Is cloud streaming the future of gaming?

By Alex Maidment (nSanity Beach)

We’re fast moving away from the days when an internet connection was purely a way to play with other people to a time when more and more games rely on an internet connection to play.

You only have to look as far as Call of Duty and their latest installment, Black Ops 4 that is an entirely online game moving away from the offline campaign option that always used to be the game. 

While the idea of moving to entirely internet based gaming is both interesting and pretty cool, it does start to highlight issues with the current broadband and general internet infrastructure around the world. Right now, for example, games only need the internet to connect you to the servers, download information and upload information as you play with the console doing all the work to actually power the game. 

Although Microsoft and Sony have both announced their next generation consoles and Microsoft have also said it won’t be their last console, both Google and Microsoft are offering up cloud gaming services that could change the industry entirely for future generations. 

Google Stadia is not far from launching and is promising some pretty amazing features such as being able to play AAA games through a website browser, a streaming dongle like a Chromecast and even on some mobiles. What allows them to do this is by hosting all of the processing power elsewhere, somewhere on a server farm and then they’re just allowing you to connect to the service through the internet and stream the game. 

It’s a really cool idea and introduces a new way to play games that doesn’t mean forking out for an expensive PC or console and just using the hardware you have already, your laptop for example. 

Microsoft are doing something similar with the launch of xCloud, which from what it seems, allows you to use your Xbox console as a mini server to stream games on the go on a mobile or laptop, much like Google Stadia.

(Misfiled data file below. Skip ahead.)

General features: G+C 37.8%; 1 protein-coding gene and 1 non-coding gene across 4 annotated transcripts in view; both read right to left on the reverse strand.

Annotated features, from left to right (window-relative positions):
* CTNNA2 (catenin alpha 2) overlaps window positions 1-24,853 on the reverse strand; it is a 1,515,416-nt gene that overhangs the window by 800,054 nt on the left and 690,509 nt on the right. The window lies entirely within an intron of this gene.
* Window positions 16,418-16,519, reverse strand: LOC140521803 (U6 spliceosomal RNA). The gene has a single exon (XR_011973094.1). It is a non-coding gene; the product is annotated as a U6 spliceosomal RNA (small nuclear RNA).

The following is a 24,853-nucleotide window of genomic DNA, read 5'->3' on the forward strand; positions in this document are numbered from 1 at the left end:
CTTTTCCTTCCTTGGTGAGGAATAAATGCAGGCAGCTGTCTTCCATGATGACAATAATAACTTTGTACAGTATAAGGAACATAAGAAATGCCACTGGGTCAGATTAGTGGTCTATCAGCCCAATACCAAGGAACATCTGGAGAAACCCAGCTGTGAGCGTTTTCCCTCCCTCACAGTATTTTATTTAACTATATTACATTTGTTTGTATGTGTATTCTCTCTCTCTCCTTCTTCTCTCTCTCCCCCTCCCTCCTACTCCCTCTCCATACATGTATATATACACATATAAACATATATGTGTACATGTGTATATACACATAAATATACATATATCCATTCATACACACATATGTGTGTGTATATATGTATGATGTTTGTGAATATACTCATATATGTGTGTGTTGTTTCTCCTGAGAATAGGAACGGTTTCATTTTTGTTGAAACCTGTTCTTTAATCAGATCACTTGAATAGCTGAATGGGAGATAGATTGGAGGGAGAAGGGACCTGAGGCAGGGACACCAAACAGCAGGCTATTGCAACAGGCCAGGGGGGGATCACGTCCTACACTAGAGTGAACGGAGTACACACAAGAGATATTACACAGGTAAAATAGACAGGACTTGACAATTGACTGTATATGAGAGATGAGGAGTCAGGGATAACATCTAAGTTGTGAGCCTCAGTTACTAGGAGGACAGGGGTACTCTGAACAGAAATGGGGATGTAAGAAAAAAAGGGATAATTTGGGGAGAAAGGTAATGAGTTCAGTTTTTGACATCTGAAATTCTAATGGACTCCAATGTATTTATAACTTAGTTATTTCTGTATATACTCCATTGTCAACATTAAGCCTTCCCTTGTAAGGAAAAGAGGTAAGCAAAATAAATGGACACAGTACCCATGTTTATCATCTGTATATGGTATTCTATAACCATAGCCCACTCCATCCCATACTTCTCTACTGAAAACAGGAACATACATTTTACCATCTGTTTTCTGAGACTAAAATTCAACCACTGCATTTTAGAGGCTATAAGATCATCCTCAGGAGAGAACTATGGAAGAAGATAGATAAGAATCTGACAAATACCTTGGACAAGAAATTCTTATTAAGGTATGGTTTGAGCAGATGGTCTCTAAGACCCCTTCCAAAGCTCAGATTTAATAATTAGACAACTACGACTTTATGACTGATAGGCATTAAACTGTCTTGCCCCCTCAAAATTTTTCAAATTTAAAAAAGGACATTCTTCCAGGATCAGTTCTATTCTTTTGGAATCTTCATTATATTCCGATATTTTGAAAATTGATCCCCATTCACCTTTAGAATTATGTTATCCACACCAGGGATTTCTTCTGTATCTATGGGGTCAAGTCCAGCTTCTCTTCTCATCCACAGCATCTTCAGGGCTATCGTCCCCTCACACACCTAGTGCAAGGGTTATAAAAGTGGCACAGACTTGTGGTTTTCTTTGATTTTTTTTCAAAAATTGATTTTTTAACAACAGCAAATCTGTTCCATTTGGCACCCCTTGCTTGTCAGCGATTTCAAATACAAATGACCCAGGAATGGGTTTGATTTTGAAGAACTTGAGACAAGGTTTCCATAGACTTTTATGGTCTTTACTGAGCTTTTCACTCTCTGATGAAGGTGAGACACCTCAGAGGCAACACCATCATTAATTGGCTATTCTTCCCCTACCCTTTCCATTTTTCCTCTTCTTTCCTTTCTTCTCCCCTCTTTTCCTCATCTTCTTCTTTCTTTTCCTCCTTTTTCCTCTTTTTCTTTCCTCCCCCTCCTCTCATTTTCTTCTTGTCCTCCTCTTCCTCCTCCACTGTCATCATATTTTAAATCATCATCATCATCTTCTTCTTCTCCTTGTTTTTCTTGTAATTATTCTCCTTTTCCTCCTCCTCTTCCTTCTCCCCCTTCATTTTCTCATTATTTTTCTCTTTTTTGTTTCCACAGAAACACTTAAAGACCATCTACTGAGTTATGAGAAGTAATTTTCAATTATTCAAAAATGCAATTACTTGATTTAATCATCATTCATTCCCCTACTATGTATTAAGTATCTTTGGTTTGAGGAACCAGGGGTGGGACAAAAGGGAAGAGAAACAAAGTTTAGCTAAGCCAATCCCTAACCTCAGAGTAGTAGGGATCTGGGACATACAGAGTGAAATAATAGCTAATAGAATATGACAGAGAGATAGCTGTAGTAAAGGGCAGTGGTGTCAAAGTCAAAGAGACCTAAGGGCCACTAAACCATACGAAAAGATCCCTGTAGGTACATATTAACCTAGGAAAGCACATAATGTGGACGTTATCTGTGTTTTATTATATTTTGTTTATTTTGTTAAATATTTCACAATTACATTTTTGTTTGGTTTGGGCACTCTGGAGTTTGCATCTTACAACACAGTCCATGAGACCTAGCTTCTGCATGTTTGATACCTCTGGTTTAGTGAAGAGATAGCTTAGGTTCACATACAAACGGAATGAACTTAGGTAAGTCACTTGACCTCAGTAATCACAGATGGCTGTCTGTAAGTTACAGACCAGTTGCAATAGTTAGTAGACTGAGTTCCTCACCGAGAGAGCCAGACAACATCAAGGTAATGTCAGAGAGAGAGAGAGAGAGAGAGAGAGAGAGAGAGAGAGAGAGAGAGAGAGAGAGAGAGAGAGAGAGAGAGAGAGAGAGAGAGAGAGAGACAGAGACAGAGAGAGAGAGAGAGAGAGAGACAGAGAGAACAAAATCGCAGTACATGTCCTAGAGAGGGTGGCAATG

It really does have the potential to be a game changer and when you read the news about Sony and Microsoft talking with regards to Microsoft’s cloud streaming service, you know there must be something in the idea!

As cool as it all seems, there is still the problem of the internet that I mentioned earlier on. These streaming services rely on pretty decent internet, especially if you want 4k resolutions and fast frame rates, and that’s not something everyone has access to. 

Even with the hopes and promise of the 1Gb per second connection that 5G technology is offering, it still feels like we’re a way off being able to rely purely on streaming. 

It’s not even just the speed of the internet, it’s the consistency. It’s all well and good have ultra high speeds (I have 200mbps right now) but if the consistency of the speed is no good, then you’re back to square one. 

Realistically, cloud streaming probably really is the future of gaming as it has so much to offer and is a relatively untapped market at the moment. Rather than thinking of it being the next big thing, it’s probably more like the next next big thing and Google and Microsoft are simply laying down the foundations for what could be a very interesting future for the gaming industry.

It makes perfect sense for Google to be getting in on the ground floor and leading the next gaming revolution rather than trying to push themselves into an already saturated gaming console market where they don’t have the experience or ability to create a Playstation or Xbox killer. Instead, going straight for cloud gaming, they can build up their position in the market and when the mass do turn to cloud streaming, they’re already good to go!

Only time will tell!

Leave a Reply

Fill in your details below or click an icon to log in:

WordPress.com Logo

You are commenting using your WordPress.com account. Log Out /  Change )

Google photo

You are commenting using your Google account. Log Out /  Change )

Twitter picture

You are commenting using your Twitter account. Log Out /  Change )

Facebook photo

You are commenting using your Facebook account. Log Out /  Change )

Connecting to %s